Repair and Retouch an Old Photograph in Photoshop

01
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Repair and Retouch an Old Photograph in Photoshop

Photo Restoration Before and After
Text and images © Sandra Trainor

In this tutorial, I will repair and retouch an old damaged photograph using Photoshop CC, but any recent version of Photoshop can be used. The photograph I'll be using has a crease from having been folded in half. I will repair this and also retouch areas that are less damaged. I'll do it all using the Clone Stamp Tool, Spot Healing Brush tool, Content-Aware Patch Tool and other various tools. I'll also use the Adjustment panel to adjust the brightness, contrast, and color. In the end, my old photo will look as good as new without losing the nice sepia color that you see in photographs from the early 20th century and before.

To follow along, right click on the link below to download a practice file, then open the file in Photoshop and continue through each of the steps in this tutorial.    

  • Ps_retouch_practice_file.png
02
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Adjust Curves

Adjust Curves
Text and images © Sandra Trainor

In the Adjustments panel I will click on the Curves button to view it in the Properties panel. I'll then click on Auto. The tonality of the photograph is represented as a straight diagonal line, but when adjusted the line will curve.

After an auto adjustment I can still tweak individual colors to my liking, if I want. To adjust the blue, I will choose Blue in the RGB drop down menu, then click on the line to create a control point and drag to make a curve. Dragging a point up or down lightens or darkens the tones, and dragging to the left or right increases or decreases the contrast. If necessary, I can click elsewhere on the line to create a second point and drag. I can add up to 14 points if I want, but I find that one or two is usually all that's needed. When I like what I see I can move on.

If I wanted to make the tones in this photograph black, white, and gray, I could just choose Image > Mode > Grayscale. I won't do this, however, because I like the sepia tones.

03
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Adjust Brightness and Contrast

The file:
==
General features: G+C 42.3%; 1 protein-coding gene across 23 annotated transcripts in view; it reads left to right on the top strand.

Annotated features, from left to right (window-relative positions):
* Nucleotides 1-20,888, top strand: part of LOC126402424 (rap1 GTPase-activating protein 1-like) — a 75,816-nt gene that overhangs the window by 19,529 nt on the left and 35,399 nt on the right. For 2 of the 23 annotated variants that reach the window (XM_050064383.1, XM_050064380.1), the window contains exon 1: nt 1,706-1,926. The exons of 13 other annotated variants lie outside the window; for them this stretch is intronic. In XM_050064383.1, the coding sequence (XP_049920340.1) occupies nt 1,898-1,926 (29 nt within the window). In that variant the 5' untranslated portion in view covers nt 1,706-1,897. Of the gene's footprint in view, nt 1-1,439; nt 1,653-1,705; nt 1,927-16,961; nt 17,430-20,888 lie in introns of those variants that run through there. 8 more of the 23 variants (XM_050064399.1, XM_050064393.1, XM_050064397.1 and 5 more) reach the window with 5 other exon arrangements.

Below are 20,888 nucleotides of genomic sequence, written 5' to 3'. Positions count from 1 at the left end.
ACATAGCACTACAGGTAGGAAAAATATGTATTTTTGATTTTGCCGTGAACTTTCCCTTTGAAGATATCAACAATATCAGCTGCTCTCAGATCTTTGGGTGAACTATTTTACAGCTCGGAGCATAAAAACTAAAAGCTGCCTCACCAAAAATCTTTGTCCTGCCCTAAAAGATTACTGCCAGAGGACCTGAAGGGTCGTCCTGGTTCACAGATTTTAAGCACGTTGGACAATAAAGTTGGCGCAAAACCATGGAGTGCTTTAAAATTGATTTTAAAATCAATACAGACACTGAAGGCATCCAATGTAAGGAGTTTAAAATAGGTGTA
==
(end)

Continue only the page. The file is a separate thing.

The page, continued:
Adjust Brightness and Contrast
Text and images © Sandra Trainor

I like how the photograph has changed, but I would like to see it slightly brighter, yet without losing any contrast. To do so I could continue to make adjustments in Curves, but there's an easier way. In the Adjustments panel I will click on the Brightness/Contrast, then in the Properties panel I will move the sliders until I like how it looks.

If you haven't already, now would be a good time to save the file with a new name. This will save my progress and preserve the original file. To do so, I'll choose File > Save As, and type in a name. I'll call it old_photo, then choose Photoshop for the Format and click Save. Later, whenever I want to save my progress, I can just choose File > Save or press Control + S or Command + S.
04
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Crop Edges

Crop Edges of Photo
Text and images © Sandra Trainor

Besides the obvious fold mark on this old photograph, there are other unwanted marks and specks. To quickly remove the ones along the edge of the photograph I will simply use the Crop tool to cut them away

To use the Crop tool, I need to first select it from the Tools panel, click and drag the top left then bottom right corners inward and to where I want to make the crop. Since the image is slightly crooked, I will place the cursor just outside the crop area and drag to rotate and the image. I can even place my cursor inside the crop area to move the photo, if needed. Once I have it just right, I will double-click to make the crop.

Related: How to Straighten a Crooked Image with the Crop Tool in Photoshop or Elements

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Remove Specks

Remove Specks
Text and images © Sandra Trainor

Now I want to remove the unwanted specks. Using the Zoom tool I can click on any area for a closer view. I can always press Alt or Option as I click to zoom back out. I will start in the top left corner of the photograph and work my way from left to right on down as if reading a book, so not to overlook any of the smaller specks. To remove the specks, I will click on the Spot Healing Brush tool, then on each of the specks, avoiding the fold mark (I'll deal with the fold mark later).

I can adjust the brush size as needed, by pressing the left and right brackets, or I can indicate the size in the options bar at top. I will make the brush whatever size is needed to just cover the speck that I'm removing. If I make a mistake, I can simply choose Edit > Undo Spot Healing Brush and try again.